All stories

The next big gig

by Jenny

Darren pulled the record from its paper sleeve, lowered the needle and let the music wash over him. How had he not listened to this record for so long?

He stood on tiptoes on the stool and peered into the darkness at the top of the wardrobe. His fingers fumbled about in the dust.There! He carefully eased it out, past the boxes of old CDs and other junk he hadn’t had the heart to chuck out yet.

The trunk was heavier than he expected and he slipped slightly as he stepped down from the stool, sending it crashing across the bedroom floorboards. But Darren didn’t care about that now; he was holding everything that had ever mattered to him in the world. He sat down on the floor, carefully lifted the dusty lid and began to rummage inside it.

Everything was here, exactly as he remembered it. He was so intent on his task that he didn’t hear the footsteps on the stairs, or look up when Lisa opened the door and peered worriedly at him.

“Everything alright, love?”


“I heard a crash…?”

“Oh, yeah, I’m fine. Listen, I’m thinking of having the lads round one night next week.”

“The lads?”

“You know, James and Scott and them. From the old band.”

“James the bank manager and Scott the father of three? Those ‘lads’?”

“I was thinking we could maybe have a bit of a jam sesh, you know, like we used to.”

Darren looked up from the trunk. He had found his old drum sticks and a few faded flyers and ‘Artist’ wristbands in a sea of colourful detritus from years back.

“I was thinking we’d try for some gigs again soon, maybe.”

Lisa came to sit beside Darren on the floor. She picked up one of the flyers and smiled.

“This is the gig where we met - do you remember? I thought I was so cool getting off with one of The Band. Even if you were only the drummer.”

“And I thought you were the most beautiful girl in the room.”

It was a well loved routine and they both grinned as they spoke their lines.

“This ‘getting the band back together’ stuff, it’s not to do with our News is it? You haven’t mentioned playing again for such a long time and now...” Lisa cradled the gentle swell of her belly. Darren looked down at the floor.

“What if it means I have to stop playing?”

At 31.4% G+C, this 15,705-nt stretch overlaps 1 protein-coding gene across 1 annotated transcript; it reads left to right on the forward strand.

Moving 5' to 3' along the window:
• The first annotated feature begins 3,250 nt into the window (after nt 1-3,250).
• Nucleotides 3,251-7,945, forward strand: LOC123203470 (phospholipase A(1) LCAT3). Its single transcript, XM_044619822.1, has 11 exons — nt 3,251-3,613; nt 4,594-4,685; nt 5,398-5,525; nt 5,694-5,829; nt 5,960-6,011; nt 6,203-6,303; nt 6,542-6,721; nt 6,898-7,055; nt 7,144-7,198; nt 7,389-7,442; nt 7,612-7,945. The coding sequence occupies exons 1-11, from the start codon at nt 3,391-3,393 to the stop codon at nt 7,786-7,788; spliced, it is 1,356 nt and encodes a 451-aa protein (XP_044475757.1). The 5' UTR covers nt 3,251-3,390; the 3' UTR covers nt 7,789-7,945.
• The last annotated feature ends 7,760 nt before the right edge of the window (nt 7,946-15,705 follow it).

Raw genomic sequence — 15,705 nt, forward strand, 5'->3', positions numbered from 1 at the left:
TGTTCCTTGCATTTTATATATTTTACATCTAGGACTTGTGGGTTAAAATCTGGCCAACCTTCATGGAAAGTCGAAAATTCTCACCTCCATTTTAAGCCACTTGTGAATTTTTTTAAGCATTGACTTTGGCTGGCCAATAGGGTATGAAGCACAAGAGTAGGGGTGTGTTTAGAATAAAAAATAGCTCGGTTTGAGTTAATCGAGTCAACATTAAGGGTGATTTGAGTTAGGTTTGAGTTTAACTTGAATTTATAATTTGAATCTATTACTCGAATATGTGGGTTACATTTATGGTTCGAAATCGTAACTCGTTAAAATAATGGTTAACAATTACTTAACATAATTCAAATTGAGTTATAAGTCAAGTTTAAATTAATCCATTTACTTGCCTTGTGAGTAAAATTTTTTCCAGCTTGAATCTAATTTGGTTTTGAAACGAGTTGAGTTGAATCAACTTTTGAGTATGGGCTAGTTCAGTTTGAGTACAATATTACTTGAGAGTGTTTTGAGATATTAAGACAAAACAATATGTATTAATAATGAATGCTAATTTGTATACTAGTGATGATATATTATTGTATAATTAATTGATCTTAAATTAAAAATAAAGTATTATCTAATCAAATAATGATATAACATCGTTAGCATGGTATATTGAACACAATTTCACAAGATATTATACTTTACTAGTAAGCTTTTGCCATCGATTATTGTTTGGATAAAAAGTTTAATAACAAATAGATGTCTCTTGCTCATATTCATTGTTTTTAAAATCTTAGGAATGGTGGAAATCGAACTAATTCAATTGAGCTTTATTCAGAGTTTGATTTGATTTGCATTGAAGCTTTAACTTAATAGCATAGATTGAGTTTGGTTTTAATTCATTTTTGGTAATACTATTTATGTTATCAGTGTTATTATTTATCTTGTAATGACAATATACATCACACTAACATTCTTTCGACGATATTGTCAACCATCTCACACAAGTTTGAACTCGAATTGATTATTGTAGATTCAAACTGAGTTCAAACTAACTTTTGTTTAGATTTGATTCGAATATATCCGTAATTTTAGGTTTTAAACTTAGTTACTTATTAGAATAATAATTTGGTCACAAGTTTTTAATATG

“When was the last time you actually played? Properly played, even for fun?”

“I know it’s been a while, but there was always the chance I’d…”

“And besides, it’s not like you’re stopping - you’ll need to teach this one to play one day. Maybe he or she will be the one to get you back into it properly - you can play together.”

“You mean we could be like the Carpenters?”

“Or the Von Trapps.”

Darren smiled and slid the lid of the trunk closed again. But this time he kept his drumsticks out.


by Russ

I knew he hadn’t really wanted to come to the pub with me, which is why we had to do it on a Tuesday when he didn’t have plans with mates, but it was an occasion, wasn’t it?

He stuck it out and, once we had a couple of pints on the table, seemed to settle into the idea of a night drinking with his old man, or perhaps just a night of free beer.

I saw him look at his phone as we’d walked home so hadn’t held much hope when I’d asked if he wanted a whisky to finish the night. He must have had the taste though, or maybe just felt enough sympathy for me to say yes.

So here we were, him eyeing a glass of yellow liquid with vague suspicion and me rooting through the old trunk I kept in the corner of the room.

‘So this is Blur,’ I said as I dropped the needle just after the start of the record. I’d skipped Tender, we could come back to that for the last song.

‘Parklife!’ he mockneyed up the word, which pleased and annoyed me in equal measure.

We’d gotten to talking about music in the pub, or I had. I wanted to see which bands had stood the test of time and he was willing to indulge me. Oasis had made the cut, I guess that was inevitable, but we’d struggled to find much more common ground. I’d tried him on SFA but there was no hint of recognition so I took the easy path.

‘Blur? Y’know, the guy from Gorillaz, they’re still releasing stuff, right?’ I’d tried, earning a shrug. ‘Girls & Boys, Song 2… Parklife?’

His eyes had widened a fraction and mine had burst open in hope.

‘Yeah yeah, ‘dirty pigeons’,’ he’d finally admitted. ‘I’ve heard it.’

It was then I’d known I had to get him home and show him it was so much more than randy birds.

‘This is 13,’ I said. ‘The album. You can hear the start of Gorillaz in some of this.’ I still had no indication he’d heard of the animated monkeys but I had little else to cling to. ‘They were starting to fall apart when they made this, but it’s that tension that makes it interesting. So different from Parklife.’

He was sniffing at his whisky, but not really responding to me.

‘The drummer is a Labour councillor now,’ I said while nudging the needle past ‘1992’, which I thought might drag a bit. ‘And the bass player is a Tory cheese-maker, which is weird because he was definitely the cool one, but I suppose looking back...’

When I turned around he was staring at his phone. His glass was on the coffee table, barely touched. He noticed me looking over.

‘I’m pretty tired, Dad. Think I’m gonna go to bed,’

There wasn’t much I could say.

‘OK, son,’ I tried to sound matter-of-fact. ‘Good night though? Here’s to adulthood!’ I raised my glass a little.

‘Yeah, was a good night dad,’ he paused. ‘Thanks for taking me out.’

I waited for him to leave the room before setting the needle back to the first song and pouring his undrunk whisky into mine.